Reviewed by Judy Richter
The names of playwright Tony Kushner and illustrator/author Maurice Sendak are a surefire draw as they team up for "Comedy on the Bridge" and "Brundibar," two Czechoslovakian works composed in the years leading up to World War II. Kushner has adapted Vˆ°clav Kliment Klicpera's "Comedy" libretto and created the English adaptation of "Brundibar" after Adolf Hoffmeister's libretto. Sendak has designed the Berkeley Repertory Theatre production with Kris Stone, who designed the sets. "Comedy," composed by Bohuslav Martin‰Ø, is about 40 minutes long, and "Brundibar," composed by Hans Krˆ°sa, is about 35 minutes long.
"Comedy" takes place on a bridge over a river dividing two warring countries. The five principal characters all have visas allowing them to leave one country, but not to enter the other. One at a time they try to deal with the sentries at each end of the bridge, but they all wind up together: Popelka (Anjali Bhimani); Bedronyi (Martin Vidnovic), her boss, a brewer; Sykos (Matt Farnsworth), her jealous boyfriend; Eva (Angelina Rˆ©aux), the brewer's jealous wife; and Professor Ucitelli (William Youmans). The two couples want the professor to resolve their differences, but he's obsessed with a riddle. In the meantime, the war continues, leaving all five fearing for their lives.
It's all rather absurdist, but the score is appealing. Sendak's designs are highlighted by three fanciful fish that swim in the river and frighten the people above.
"Brundibar" takes place in a small town where two young siblings, Pepicek (Aaron Simon Gross) and Aninku (Devynn Pedell), are looking for milk for their ailing mother, but they have no money. They decide to sing in hopes that people will give them money, but they're drowned out by the organ grinder, Brundibar (Euan Morton), a towering, malevolent man with a mustache reminiscent of Hitler's. However, the Dog (Geoff Hoyle), the Cat (Rˆ©aux) and the Sparrow (Bhimani) decide to help them out, along with other children in the village. Together, they topple Brundibar, and Pepicek and Aninku get the milk their mother needs.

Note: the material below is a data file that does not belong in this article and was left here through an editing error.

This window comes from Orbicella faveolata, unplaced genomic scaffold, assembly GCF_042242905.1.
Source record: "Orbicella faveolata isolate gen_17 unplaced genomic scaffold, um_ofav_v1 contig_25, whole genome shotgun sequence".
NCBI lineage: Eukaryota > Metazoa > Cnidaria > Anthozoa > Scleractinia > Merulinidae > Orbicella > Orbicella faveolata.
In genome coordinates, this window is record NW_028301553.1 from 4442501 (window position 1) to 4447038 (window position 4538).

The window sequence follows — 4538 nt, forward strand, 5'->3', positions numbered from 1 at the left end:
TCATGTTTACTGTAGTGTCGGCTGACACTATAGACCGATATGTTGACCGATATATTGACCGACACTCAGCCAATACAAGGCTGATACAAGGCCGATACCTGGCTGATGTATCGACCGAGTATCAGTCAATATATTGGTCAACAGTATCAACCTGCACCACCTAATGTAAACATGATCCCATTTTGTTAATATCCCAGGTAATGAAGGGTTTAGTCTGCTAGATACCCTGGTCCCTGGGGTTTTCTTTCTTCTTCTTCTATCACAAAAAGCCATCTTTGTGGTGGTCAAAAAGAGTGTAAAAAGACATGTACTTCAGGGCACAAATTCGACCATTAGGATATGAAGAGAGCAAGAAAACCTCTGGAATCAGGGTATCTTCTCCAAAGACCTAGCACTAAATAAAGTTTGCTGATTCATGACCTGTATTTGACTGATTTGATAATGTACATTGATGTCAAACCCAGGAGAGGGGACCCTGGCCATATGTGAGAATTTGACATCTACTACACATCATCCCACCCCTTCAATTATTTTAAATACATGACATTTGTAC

Both "Comedy" and "Brundibar" use the 29-member children's chorus, although the children play a larger role in the latter. Both works are accompanied by 13 members of the Berkeley Symphony Orchestra conducted by Valerie Gebert, who also serves as musical director. Tony Taccone directs in his sixth collaboration with Kushner. Costumes are by Robin I. Shane, lighting by Donald Holder and sound by Rob Milburn and Michael Bodeen. Kimi Okada is movement director.
This production is the most expensive Berkeley Rep has ever undertaken, costing more than $1 million. After completing its run in Berkeley, it will move to co-producer Yale Repertory Theatre in New Haven, Conn., in February and then on to New York's New Victory Theater in May with essentially the same adult cast, but the children's chorus will be locally chosen.
Although both halves of the show are well done and are musically and visually appealing, the real interest lies with the history of "Brundibar," which was composed in 1938, shortly before the Germans invaded Czechoslovakia. However, it wasn't premiered until 1942 at the Vinohrady Jewish Boys Orphanage in Prague. Shortly before that, though, Krˆ°sa and conductor Rafael Schaechter, both Jews, were arrested and sent to Theresienstadt, or Terezin. According to Kushner's program notes, Terezin was "the Nazis' 'model ghetto' for the Jews of Central Bohemia -- in reality a concentration camp and a way station for the death camps of Auschwitz, Birkenau, Treblinka."
The score to "Brundibar" was smuggled into Terezin, where the inmates were allowed to stage it for themselves and later for camp officials, who used it as propaganda to show off singing, supposedly happy children. Eventually, almost everyone involved with it was murdered by the Nazis. In addition to information in the program, there's an exhibit about "Brundibar" in the upper lobby of the theater.